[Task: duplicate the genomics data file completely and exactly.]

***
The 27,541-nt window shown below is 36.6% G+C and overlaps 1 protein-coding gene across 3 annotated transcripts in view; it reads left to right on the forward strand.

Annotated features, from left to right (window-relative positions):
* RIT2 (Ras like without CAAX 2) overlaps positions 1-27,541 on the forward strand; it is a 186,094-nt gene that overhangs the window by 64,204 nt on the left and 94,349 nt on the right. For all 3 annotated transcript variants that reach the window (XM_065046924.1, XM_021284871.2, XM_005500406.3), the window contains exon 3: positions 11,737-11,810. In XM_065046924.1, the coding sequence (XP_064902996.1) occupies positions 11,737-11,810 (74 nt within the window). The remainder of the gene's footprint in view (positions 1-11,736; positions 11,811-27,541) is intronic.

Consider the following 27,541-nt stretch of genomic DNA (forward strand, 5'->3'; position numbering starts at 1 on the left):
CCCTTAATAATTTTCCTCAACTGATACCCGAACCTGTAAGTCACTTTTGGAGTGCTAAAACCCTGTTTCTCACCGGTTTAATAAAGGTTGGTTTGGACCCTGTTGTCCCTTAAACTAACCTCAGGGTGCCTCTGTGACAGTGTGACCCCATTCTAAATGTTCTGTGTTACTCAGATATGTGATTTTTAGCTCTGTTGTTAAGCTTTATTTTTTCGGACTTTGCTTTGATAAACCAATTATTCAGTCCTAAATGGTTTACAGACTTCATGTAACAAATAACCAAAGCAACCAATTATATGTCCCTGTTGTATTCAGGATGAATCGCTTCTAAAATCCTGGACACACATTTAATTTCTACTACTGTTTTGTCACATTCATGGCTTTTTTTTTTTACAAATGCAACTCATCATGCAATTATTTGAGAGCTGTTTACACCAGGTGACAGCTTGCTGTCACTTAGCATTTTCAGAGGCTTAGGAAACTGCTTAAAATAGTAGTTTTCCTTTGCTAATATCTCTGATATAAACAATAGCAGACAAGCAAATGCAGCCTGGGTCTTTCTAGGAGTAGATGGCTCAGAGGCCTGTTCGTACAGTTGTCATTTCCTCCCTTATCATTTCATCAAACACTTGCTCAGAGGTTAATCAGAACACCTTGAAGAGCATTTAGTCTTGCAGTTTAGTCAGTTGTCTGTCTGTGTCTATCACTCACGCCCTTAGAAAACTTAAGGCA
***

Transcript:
The 27,541-nt window shown below is 36.6% G+C and overlaps 1 protein-coding gene across 3 annotated transcripts in view; it reads left to right on the forward strand.

Annotated features, from left to right (window-relative positions):
* RIT2 (Ras like without CAAX 2) overlaps positions 1-27,541 on the forward strand; it is a 186,094-nt gene that overhangs the window by 64,204 nt on the left and 94,349 nt on the right. For all 3 annotated transcript variants that reach the window (XM_065046924.1, XM_021284871.2, XM_005500406.3), the window contains exon 3: positions 11,737-11,810. In XM_065046924.1, the coding sequence (XP_064902996.1) occupies positions 11,737-11,810 (74 nt within the window). The remainder of the gene's footprint in view (positions 1-11,736; positions 11,811-27,541) is intronic.

Consider the following 27,541-nt stretch of genomic DNA (forward strand, 5'->3'; position numbering starts at 1 on the left):
CCCTTAATAATTTTCCTCAACTGATACCCGAACCTGTAAGTCACTTTTGGAGTGCTAAAACCCTGTTTCTCACCGGTTTAATAAAGGTTGGTTTGGACCCTGTTGTCCCTTAAACTAACCTCAGGGTGCCTCTGTGACAGTGTGACCCCATTCTAAATGTTCTGTGTTACTCAGATATGTGATTTTTAGCTCTGTTGTTAAGCTTTATTTTTTCGGACTTTGCTTTGATAAACCAATTATTCAGTCCTAAATGGTTTACAGACTTCATGTAACAAATAACCAAAGCAACCAATTATATGTCCCTGTTGTATTCAGGATGAATCGCTTCTAAAATCCTGGACACACATTTAATTTCTACTACTGTTTTGTCACATTCATGGCTTTTTTTTTTTACAAATGCAACTCATCATGCAATTATTTGAGAGCTGTTTACACCAGGTGACAGCTTGCTGTCACTTAGCATTTTCAGAGGCTTAGGAAACTGCTTAAAATAGTAGTTTTCCTTTGCTAATATCTCTGATATAAACAATAGCAGACAAGCAAATGCAGCCTGGGTCTTTCTAGGAGTAGATGGCTCAGAGGCCTGTTCGTACAGTTGTCATTTCCTCCCTTATCATTTCATCAAACACTTGCTCAGAGGTTAATCAGAACACCTTGAAGAGCATTTAGTCTTGCAGTTTAGTCAGTTGTCTGTCTGTGTCTATCACTCACGCCCTTAGAAAACTTAAGGCA